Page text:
That was the finding of this study:
A Low-Fat Vegan Diet Improves Glycemic Control And Cardiovascular Risk Factors In A Randomized Clinical Trial In Individuals With Type 2 Diabetes, Diabetes Care, August 2006
Participants, all of whom had type 2 diabetes, were assigned to either a low-fat vegan diet or a conventional diabetes diet (using 2003 American Diabetes Association (ADA) Guidelines), which they followed for 22 weeks.1
Here were each group's goals:
The high-carb, low-fat diet (HCLF): (~10% of energy from fat, 15% protein, and 75% carbohydrate) consisted of vegetables, fruits, grains, and legumes. Participants were asked to avoid animal products and added fats and to favor low–glycemic index foods such as beans and green vegetables. Portion sizes, energy intake, and carbohydrate intake were unrestricted.
The conventional diabetes diet: (15–20% protein, <7% saturated fat, 60–70% carbohydrate and monounsaturated fats, and cholesterol ≤200 mg/day) was individualized, based on body weight and plasma lipid concentrations.
Here's what participants ate over the course of 22 weeks (which did not quite meet their goals). Click to enlarge:*
* Not shown:
High-Carb Low-Fat Diet: Caloric intake 1425 kcal/day, Cholesterol 24 mg/day. Note that they did not eat a vegan diet.
ADA Diabetes Diet: Caloric intake 1392 kcal/day, Cholesterol 189 mg/day
What happened when people with diabetes ate a high-carb, low-fat diet - consuming 70% of their calories as minimally-processed carbohydrates? They lowered their blood glucose. Here's how each group fared (all of the following were statistically significant):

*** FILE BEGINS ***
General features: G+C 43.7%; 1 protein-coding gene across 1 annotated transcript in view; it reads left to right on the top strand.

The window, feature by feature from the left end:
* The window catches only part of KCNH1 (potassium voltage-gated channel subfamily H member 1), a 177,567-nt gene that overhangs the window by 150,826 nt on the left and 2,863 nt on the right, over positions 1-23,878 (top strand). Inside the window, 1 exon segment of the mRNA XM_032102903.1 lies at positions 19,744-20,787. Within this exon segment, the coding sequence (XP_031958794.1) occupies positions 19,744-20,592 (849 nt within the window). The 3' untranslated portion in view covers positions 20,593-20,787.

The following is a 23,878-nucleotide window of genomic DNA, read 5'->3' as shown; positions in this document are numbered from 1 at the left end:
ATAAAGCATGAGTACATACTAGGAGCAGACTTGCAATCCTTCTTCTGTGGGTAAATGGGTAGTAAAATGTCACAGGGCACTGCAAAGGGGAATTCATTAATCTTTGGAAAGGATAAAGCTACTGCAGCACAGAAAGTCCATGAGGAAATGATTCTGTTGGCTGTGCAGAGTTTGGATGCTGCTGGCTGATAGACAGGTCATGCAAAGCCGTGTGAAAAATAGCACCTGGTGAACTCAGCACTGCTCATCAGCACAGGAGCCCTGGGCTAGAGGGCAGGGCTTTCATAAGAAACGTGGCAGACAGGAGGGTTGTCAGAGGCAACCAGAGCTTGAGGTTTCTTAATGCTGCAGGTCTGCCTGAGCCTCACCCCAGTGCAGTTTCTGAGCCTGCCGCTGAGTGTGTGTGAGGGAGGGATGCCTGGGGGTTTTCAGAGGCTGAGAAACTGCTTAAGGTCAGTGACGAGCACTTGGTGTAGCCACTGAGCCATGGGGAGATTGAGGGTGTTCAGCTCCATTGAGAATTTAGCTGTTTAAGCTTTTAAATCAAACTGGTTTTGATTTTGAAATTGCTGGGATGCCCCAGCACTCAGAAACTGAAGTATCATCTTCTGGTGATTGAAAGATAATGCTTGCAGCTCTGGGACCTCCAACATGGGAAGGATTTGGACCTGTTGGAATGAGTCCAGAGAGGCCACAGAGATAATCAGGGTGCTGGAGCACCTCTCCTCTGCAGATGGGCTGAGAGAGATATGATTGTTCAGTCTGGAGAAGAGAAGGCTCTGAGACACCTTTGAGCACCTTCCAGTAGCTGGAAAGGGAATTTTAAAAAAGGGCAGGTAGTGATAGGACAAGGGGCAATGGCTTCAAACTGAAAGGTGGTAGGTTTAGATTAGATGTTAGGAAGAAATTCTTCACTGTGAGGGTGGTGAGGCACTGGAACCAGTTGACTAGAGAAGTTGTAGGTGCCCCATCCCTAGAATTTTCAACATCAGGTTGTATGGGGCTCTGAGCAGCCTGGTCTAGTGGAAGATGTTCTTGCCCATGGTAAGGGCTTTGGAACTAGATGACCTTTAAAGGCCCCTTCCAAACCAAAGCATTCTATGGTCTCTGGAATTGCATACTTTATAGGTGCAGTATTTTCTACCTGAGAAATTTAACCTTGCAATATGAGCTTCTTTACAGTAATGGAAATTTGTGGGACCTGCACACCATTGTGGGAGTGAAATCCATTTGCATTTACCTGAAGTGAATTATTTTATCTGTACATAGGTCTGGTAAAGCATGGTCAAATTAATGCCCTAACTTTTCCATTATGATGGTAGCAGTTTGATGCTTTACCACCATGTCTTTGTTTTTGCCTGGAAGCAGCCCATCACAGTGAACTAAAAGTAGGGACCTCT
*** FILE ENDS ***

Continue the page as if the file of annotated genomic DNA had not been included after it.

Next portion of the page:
Among participants whose diabetes medications remained unchanged: (A1C is short for hemoglobin A1c or HbA1c, a measure of blood glucose over the last 3 months.)
- A1C fell 1.23 points in the HCLF group
- A1C fell 0.38 points in the ADA group
- 43% of the HCLF group
- 26% of the ADA group
- 6.5 kg [14.3 lbs] in the HCLF group
- 3.1 kg [6.8 lbs] in the ADA group
- LDL cholesterol fell 21.2% in the HCLF group
- LDL cholesterol fell 10.7% in the ADA group
- 15.9 mg/24h in the HCLF group
- 10.9 mg/24 h in the ADA group
Gary Taubes in his book, Good Calories, Bad Calories said, "Carbohydrates make us fat and ultimately cause obesity. The fewer carbohydrates we consume, the leaner we will be." This study did not support his claims.
Participants in the HCLF group were allowed unrestricted consumption. They could eat as many calories and as much carbohydrate as they wanted, as long as they didn't eat from certain food groups. Participants in the conventional diet group had to limit their caloric intake, count calories, and control portion sizes. Even with unrestricted food intake and a higher calorie consumption, the high-carb group lost more than twice as much weight. I agree with Taubes about one thing ... all calories are not alike.
Charts: Bix. Source: Data from study.